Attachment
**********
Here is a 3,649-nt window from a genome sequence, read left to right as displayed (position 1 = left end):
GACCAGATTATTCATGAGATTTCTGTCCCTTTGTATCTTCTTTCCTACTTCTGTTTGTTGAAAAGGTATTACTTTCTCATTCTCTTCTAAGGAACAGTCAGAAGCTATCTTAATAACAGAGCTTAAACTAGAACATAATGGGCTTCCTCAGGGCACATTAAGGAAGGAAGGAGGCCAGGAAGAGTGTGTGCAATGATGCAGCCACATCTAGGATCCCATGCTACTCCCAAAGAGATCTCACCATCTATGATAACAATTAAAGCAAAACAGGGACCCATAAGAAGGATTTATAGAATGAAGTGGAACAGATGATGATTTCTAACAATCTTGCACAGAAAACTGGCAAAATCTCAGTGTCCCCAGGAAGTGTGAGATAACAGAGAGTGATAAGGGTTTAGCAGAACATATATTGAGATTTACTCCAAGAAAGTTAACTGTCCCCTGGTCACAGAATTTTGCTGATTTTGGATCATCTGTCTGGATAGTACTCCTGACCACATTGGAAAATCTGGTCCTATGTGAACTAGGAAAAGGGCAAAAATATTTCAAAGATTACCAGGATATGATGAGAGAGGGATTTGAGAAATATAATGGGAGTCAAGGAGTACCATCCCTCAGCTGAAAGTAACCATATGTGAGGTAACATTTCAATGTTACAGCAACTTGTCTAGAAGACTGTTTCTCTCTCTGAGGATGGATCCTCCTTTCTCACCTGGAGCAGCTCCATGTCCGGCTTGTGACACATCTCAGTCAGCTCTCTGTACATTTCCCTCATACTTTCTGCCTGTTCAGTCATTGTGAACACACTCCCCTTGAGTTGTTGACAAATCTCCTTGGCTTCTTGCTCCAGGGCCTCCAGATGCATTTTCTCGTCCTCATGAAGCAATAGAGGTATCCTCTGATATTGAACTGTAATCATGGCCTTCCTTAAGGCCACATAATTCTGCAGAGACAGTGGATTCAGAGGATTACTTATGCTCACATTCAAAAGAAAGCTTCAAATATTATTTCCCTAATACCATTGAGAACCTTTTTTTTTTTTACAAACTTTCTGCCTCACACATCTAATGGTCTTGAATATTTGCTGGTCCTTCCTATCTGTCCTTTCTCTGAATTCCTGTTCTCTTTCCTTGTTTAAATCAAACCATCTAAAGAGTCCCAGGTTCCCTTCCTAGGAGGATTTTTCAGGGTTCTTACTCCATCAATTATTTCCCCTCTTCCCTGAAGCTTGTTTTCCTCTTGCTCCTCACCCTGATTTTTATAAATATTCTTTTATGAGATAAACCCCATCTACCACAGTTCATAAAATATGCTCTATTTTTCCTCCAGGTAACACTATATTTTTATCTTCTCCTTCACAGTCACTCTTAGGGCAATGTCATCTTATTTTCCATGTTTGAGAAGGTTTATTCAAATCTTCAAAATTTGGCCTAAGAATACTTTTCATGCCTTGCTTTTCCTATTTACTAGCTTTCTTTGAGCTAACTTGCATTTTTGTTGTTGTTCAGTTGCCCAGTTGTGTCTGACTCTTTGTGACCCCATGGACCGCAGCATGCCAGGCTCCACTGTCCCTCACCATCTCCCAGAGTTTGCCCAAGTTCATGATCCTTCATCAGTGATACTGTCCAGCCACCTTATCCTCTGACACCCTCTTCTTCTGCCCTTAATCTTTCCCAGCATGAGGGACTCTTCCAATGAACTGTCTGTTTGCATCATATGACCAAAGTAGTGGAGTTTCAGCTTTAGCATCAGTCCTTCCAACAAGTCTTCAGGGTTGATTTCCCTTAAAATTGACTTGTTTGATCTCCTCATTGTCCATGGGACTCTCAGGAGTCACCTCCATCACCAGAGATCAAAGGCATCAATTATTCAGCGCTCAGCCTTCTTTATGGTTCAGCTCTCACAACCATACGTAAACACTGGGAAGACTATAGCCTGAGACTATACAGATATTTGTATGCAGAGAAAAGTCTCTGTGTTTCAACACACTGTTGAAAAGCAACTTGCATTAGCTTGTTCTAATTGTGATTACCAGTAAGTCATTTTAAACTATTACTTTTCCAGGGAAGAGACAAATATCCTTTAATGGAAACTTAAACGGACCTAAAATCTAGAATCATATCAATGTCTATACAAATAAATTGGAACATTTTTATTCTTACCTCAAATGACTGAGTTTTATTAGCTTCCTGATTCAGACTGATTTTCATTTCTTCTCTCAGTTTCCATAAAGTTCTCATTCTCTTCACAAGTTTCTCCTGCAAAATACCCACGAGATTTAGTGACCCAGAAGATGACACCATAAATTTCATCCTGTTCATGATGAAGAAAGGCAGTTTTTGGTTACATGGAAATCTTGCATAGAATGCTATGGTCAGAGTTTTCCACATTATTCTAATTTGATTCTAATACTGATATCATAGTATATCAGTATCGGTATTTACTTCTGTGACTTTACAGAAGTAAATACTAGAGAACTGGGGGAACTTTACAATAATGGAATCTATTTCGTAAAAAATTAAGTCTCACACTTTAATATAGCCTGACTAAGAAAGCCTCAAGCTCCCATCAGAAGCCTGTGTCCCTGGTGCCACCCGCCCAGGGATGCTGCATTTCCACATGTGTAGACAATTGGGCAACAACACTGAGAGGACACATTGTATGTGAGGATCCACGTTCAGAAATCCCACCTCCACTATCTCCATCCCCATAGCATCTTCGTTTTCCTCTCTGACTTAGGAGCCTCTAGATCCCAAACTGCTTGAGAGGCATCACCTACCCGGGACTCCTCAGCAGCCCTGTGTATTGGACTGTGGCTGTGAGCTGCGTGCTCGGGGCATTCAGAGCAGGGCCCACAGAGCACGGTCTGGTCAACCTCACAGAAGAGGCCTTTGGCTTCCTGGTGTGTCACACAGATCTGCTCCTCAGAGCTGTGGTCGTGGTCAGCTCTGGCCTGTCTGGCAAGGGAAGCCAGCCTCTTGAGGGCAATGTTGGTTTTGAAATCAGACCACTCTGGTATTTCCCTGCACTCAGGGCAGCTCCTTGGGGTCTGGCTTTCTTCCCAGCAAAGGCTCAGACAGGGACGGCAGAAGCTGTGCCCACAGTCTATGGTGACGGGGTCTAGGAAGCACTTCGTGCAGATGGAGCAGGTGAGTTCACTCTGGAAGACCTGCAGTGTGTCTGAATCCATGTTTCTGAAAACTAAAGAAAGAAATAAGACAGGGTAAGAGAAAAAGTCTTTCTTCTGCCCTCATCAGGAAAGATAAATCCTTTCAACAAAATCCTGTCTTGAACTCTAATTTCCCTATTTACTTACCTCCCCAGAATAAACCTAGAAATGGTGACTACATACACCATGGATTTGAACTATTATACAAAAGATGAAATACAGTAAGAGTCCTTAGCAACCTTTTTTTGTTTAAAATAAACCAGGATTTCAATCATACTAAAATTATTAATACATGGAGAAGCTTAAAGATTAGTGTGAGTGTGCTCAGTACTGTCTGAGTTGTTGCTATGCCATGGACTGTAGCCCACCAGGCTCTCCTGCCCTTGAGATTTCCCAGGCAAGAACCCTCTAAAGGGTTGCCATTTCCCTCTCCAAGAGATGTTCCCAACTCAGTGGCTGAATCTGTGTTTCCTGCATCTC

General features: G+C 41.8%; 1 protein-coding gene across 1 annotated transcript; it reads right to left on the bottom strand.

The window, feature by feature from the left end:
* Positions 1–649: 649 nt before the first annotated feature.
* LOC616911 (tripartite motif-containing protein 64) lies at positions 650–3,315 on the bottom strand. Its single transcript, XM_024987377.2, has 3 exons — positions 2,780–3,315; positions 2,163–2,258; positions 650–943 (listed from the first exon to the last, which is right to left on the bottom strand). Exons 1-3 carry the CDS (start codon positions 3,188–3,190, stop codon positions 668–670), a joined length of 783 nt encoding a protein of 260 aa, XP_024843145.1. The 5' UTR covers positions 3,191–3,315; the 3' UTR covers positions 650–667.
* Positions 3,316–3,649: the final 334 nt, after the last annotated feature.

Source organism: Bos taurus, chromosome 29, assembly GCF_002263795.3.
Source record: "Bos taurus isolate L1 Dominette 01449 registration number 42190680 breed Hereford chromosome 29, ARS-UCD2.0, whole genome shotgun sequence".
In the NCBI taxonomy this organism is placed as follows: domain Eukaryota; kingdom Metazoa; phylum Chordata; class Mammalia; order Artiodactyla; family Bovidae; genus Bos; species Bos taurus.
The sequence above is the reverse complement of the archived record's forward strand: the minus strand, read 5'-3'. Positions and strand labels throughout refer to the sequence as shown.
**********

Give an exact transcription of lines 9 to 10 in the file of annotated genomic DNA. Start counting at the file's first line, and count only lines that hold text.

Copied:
Source record: "Bos taurus isolate L1 Dominette 01449 registration number 42190680 breed Hereford chromosome 29, ARS-UCD2.0, whole genome shotgun sequence".
In the NCBI taxonomy this organism is placed as follows: domain Eukaryota; kingdom Metazoa; phylum Chordata; class Mammalia; order Artiodactyla; family Bovidae; genus Bos; species Bos taurus.